It's been a while since my last tutorial (3 years to be exact), so I'm very pleased to announce I finally finished the third one. The subject this time is painting storm clouds. As usual the video follows the painting process, from it's planning stages to the finished work. I'm adding the dry brush to the list of painting techniques. It's a very helpful tool for painting life like clouds.
Just like before the camera work was done by Theo van Egeraat and again it's simply great. This is the third video we did together and our corporation felt very familiar. I was not at all bothered by the camera while painting.
The music for video has been specially composed by Udo Pannekeet, bass player, composer and conservatory teacher. His amazing soundscapes add a wonderful feeling to the video.
My friend and fellow painter David L. Smith (great seascapes!) generously offered to edit the English voice over and since I'm not a native speaker his contribution was crucial for keeping the voice over understandable.
A White Christmas is very rare in Holland. I don't even remember the last time, but the web doesn't forget, so I looked it up: the last time we had one was in 2010 and the one before that was way back in the twentieth century. We do have snow though, at least a few times every winter. Very inspiring for a landscape painter.
There's a common misunderstanding about snow. I hate to break the news to you, but it's not white. It has a lot of different colors, ranging from yellowish to light shades of purple, depending on the circumstances, but not white.
Snowy Polder, oil on panel, 7.1 x 11.8"
For example: in a snow landscape it gets very clear that shadows have a distinct color. Not just some darker muddy shade, but an actual color. In the above landscape the shadows have a soft purple haze, that contrasts with the warmer sunlit parts. Painting a snow landscape is an excellent opportunity to practice your colored greys. If you want to find out more about mixing colored greys, you could watch the YouTube clip I did on the subject.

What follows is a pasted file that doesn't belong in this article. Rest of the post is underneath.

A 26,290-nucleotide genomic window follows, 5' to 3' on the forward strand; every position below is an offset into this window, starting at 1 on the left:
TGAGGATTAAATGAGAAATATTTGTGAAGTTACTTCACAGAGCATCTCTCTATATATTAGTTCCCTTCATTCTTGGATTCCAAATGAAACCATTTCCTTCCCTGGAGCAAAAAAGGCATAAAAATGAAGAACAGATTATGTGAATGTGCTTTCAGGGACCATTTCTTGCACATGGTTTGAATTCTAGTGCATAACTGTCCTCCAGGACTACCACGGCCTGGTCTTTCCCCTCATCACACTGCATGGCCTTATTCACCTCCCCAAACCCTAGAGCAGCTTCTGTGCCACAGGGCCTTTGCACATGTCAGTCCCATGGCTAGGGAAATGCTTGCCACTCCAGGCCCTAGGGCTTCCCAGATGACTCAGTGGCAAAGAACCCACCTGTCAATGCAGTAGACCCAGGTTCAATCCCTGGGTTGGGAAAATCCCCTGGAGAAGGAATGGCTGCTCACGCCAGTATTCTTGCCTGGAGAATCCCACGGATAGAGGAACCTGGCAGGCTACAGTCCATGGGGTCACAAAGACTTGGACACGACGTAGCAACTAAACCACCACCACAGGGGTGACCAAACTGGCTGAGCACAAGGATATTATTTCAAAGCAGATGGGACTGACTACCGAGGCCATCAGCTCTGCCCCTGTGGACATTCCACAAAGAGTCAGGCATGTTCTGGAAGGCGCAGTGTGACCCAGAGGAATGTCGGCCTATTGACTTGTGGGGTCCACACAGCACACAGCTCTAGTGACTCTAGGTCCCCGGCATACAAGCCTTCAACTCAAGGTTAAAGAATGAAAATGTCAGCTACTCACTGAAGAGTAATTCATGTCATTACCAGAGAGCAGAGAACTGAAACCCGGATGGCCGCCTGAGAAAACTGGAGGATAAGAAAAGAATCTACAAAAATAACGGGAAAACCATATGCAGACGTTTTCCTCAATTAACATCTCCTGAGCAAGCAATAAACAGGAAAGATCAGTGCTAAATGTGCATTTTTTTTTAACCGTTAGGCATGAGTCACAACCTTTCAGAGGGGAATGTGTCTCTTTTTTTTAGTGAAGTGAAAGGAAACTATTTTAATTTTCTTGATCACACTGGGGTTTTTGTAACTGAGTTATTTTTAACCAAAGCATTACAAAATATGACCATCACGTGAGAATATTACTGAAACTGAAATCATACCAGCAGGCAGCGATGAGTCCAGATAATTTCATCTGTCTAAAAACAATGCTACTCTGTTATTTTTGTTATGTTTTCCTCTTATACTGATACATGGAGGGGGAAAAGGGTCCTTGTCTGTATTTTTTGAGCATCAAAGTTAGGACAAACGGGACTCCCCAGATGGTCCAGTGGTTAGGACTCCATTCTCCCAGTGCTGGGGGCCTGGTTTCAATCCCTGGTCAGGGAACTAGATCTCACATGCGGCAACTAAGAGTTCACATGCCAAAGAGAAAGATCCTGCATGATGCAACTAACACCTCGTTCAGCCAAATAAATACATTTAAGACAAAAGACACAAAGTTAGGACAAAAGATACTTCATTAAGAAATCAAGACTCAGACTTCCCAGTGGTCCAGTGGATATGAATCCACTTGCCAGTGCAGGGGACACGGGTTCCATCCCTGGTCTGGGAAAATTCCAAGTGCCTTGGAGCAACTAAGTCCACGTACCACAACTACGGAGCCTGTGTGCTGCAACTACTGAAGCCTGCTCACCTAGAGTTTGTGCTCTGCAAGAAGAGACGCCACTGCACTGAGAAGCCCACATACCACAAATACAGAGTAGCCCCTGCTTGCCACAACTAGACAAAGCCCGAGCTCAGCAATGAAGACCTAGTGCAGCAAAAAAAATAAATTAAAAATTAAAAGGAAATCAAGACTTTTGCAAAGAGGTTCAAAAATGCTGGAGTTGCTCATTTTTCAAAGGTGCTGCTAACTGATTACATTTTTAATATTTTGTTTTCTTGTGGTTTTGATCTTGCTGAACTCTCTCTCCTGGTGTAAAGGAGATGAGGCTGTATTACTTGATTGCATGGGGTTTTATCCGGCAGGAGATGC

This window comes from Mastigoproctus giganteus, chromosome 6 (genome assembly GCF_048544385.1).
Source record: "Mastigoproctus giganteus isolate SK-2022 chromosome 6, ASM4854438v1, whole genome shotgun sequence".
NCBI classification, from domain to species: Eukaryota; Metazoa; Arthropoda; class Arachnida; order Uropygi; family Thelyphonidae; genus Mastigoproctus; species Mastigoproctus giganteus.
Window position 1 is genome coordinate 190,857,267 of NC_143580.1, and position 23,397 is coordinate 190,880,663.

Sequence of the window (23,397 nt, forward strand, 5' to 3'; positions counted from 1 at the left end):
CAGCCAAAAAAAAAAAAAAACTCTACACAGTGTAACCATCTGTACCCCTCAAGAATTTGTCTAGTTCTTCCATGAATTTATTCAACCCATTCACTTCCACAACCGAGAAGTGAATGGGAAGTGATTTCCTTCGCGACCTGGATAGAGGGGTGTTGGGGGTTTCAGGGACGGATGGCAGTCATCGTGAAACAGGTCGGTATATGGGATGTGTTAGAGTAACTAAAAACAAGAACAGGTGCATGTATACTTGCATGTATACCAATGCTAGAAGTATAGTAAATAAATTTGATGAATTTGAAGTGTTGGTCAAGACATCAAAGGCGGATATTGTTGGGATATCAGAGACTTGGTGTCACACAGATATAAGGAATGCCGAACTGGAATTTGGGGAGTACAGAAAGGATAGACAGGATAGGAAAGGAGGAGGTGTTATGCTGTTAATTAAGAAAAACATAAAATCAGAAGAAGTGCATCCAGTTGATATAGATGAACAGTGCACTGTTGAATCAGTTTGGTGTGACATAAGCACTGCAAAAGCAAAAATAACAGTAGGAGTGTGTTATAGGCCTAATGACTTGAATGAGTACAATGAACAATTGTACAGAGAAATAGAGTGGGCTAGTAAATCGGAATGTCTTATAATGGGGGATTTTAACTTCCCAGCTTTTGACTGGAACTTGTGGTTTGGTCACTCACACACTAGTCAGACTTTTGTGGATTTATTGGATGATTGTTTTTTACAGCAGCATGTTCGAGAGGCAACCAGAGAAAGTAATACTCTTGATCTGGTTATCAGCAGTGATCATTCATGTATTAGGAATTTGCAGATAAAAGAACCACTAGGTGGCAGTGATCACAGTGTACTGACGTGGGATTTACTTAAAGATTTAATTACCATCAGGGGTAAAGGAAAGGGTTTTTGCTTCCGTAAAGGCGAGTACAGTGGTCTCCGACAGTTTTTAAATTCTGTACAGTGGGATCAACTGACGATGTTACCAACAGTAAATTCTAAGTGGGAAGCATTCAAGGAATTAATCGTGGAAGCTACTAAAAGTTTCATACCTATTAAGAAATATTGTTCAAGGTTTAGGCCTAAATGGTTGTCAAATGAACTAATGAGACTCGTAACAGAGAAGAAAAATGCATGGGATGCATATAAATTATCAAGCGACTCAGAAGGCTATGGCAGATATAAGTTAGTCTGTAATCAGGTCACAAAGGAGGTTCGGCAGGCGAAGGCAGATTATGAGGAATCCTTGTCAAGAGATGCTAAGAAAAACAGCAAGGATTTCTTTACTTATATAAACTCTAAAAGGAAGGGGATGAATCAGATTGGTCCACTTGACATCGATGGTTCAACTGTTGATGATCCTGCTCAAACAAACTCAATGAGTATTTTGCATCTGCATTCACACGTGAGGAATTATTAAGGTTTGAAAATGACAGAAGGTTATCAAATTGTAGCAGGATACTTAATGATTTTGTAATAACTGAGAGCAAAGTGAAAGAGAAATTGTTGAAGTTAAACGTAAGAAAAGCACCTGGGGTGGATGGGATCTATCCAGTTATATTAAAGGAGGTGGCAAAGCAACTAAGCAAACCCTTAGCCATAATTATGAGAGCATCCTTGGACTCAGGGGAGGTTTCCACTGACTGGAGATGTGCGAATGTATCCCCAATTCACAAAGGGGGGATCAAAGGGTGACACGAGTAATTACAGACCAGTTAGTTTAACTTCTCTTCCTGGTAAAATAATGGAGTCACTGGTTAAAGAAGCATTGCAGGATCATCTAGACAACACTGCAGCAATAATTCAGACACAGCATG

Snow landscapes often hinge on the contrast between warm and cold colors. A few warm accents in a predominantly cold painting often make a big difference. In the Snowy Dune painting the bottom part of the sky and the dune grass (detail below) do the trick. If you want to be sure of the warm-cold contrast you could try painting your snow landscape on a mars red ground. You'll be surprised!
Every now and then I get the chance to show my work in Belgium, one of our neighbor countries. Great people. They like (and sometimes buy) my work and that makes me very happy. But lately I'm getting the impression they got a thing with frames. More and more Belgian buyers like to purchase their paintings unframed. Gallery owners can't stress enough they have no objections if you drop off your work unframed.
I'm not sure what the reason is, but I hope it doesn't spread. The purpose of a frame is not only aesthetic, it's for protection as well. The surface of my paintings consists of very thin layers of paint that easily damage, a bit like enamel, so I want them to be properly framed.
And to be honest, I like my paintings better when they're framed. Frames are a visual buffer between the painting and it's surroundings. The picture below shows the standard frame I use for my work, a so called 'floater'. It's a simple frame that underscores the landscape format of the painting and says: "This might be a realistic painting, but it's still a work of a contemporary artist."
And here's the same painting in it's actual frame. The Edgartown Art Gallery (where it's currently on display) asked me to ship it unframed, so they could choose a frame that matches the atmosphere of the gallery as a whole. An old English kinda feel. I went for the experiment, curious as I was how my work would look in a totally different frame and I was pleasantly surprised. It looks great with the wonderful warm-cold color contrast between the frame and the painting.
If you want to take a closer look at it, please go to my website www.paintingskies.com. It's the first painting that comes up in the Portfolio section (at least for now). When you hit the 'detail' button below the picture, guess what happens...